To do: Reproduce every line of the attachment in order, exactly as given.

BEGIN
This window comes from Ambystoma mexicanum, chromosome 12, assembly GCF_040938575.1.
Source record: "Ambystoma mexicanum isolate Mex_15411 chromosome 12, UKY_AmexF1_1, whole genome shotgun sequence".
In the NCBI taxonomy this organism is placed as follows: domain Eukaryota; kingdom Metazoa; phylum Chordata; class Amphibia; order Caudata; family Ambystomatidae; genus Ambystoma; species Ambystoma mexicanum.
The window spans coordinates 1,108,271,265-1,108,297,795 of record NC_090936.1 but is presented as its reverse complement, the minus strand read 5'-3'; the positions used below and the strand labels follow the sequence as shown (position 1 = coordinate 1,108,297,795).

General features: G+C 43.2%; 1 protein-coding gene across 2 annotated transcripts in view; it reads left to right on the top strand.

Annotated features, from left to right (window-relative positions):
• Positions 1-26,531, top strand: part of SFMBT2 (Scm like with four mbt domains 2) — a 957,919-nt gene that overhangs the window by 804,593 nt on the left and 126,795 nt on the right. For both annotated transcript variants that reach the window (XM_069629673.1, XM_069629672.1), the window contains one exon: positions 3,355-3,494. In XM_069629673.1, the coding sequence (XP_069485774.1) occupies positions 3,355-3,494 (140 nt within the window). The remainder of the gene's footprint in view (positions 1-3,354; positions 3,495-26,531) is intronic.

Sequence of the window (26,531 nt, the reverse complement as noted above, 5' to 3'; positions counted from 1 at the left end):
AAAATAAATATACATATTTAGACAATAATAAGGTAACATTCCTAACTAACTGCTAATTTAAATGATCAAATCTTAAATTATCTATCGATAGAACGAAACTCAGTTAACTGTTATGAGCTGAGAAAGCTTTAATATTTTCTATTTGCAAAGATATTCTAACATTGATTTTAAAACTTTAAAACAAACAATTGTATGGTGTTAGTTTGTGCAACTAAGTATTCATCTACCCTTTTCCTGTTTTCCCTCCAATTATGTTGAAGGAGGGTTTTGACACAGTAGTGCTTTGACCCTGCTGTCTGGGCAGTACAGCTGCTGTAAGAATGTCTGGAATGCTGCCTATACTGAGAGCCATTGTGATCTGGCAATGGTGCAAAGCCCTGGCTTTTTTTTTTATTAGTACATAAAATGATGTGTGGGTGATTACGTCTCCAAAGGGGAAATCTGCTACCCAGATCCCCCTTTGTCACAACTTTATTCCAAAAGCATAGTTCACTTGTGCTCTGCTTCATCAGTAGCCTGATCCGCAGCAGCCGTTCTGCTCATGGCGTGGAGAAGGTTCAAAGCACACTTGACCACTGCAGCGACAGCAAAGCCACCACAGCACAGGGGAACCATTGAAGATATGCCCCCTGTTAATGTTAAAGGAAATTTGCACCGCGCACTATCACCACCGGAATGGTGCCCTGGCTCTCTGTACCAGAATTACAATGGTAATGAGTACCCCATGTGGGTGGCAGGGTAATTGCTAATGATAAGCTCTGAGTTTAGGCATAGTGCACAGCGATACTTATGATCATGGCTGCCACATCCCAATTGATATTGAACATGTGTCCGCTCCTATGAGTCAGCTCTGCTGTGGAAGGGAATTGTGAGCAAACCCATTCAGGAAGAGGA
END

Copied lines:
This window comes from Ambystoma mexicanum, chromosome 12, assembly GCF_040938575.1.
Source record: "Ambystoma mexicanum isolate Mex_15411 chromosome 12, UKY_AmexF1_1, whole genome shotgun sequence".
In the NCBI taxonomy this organism is placed as follows: domain Eukaryota; kingdom Metazoa; phylum Chordata; class Amphibia; order Caudata; family Ambystomatidae; genus Ambystoma; species Ambystoma mexicanum.
The window spans coordinates 1,108,271,265-1,108,297,795 of record NC_090936.1 but is presented as its reverse complement, the minus strand read 5'-3'; the positions used below and the strand labels follow the sequence as shown (position 1 = coordinate 1,108,297,795).

General features: G+C 43.2%; 1 protein-coding gene across 2 annotated transcripts in view; it reads left to right on the top strand.

Annotated features, from left to right (window-relative positions):
• Positions 1-26,531, top strand: part of SFMBT2 (Scm like with four mbt domains 2) — a 957,919-nt gene that overhangs the window by 804,593 nt on the left and 126,795 nt on the right. For both annotated transcript variants that reach the window (XM_069629673.1, XM_069629672.1), the window contains one exon: positions 3,355-3,494. In XM_069629673.1, the coding sequence (XP_069485774.1) occupies positions 3,355-3,494 (140 nt within the window). The remainder of the gene's footprint in view (positions 1-3,354; positions 3,495-26,531) is intronic.

Sequence of the window (26,531 nt, the reverse complement as noted above, 5' to 3'; positions counted from 1 at the left end):
AAAATAAATATACATATTTAGACAATAATAAGGTAACATTCCTAACTAACTGCTAATTTAAATGATCAAATCTTAAATTATCTATCGATAGAACGAAACTCAGTTAACTGTTATGAGCTGAGAAAGCTTTAATATTTTCTATTTGCAAAGATATTCTAACATTGATTTTAAAACTTTAAAACAAACAATTGTATGGTGTTAGTTTGTGCAACTAAGTATTCATCTACCCTTTTCCTGTTTTCCCTCCAATTATGTTGAAGGAGGGTTTTGACACAGTAGTGCTTTGACCCTGCTGTCTGGGCAGTACAGCTGCTGTAAGAATGTCTGGAATGCTGCCTATACTGAGAGCCATTGTGATCTGGCAATGGTGCAAAGCCCTGGCTTTTTTTTTTATTAGTACATAAAATGATGTGTGGGTGATTACGTCTCCAAAGGGGAAATCTGCTACCCAGATCCCCCTTTGTCACAACTTTATTCCAAAAGCATAGTTCACTTGTGCTCTGCTTCATCAGTAGCCTGATCCGCAGCAGCCGTTCTGCTCATGGCGTGGAGAAGGTTCAAAGCACACTTGACCACTGCAGCGACAGCAAAGCCACCACAGCACAGGGGAACCATTGAAGATATGCCCCCTGTTAATGTTAAAGGAAATTTGCACCGCGCACTATCACCACCGGAATGGTGCCCTGGCTCTCTGTACCAGAATTACAATGGTAATGAGTACCCCATGTGGGTGGCAGGGTAATTGCTAATGATAAGCTCTGAGTTTAGGCATAGTGCACAGCGATACTTATGATCATGGCTGCCACATCCCAATTGATATTGAACATGTGTCCGCTCCTATGAGTCAGCTCTGCTGTGGAAGGGAATTGTGAGCAAACCCATTCAGGAAGAGGA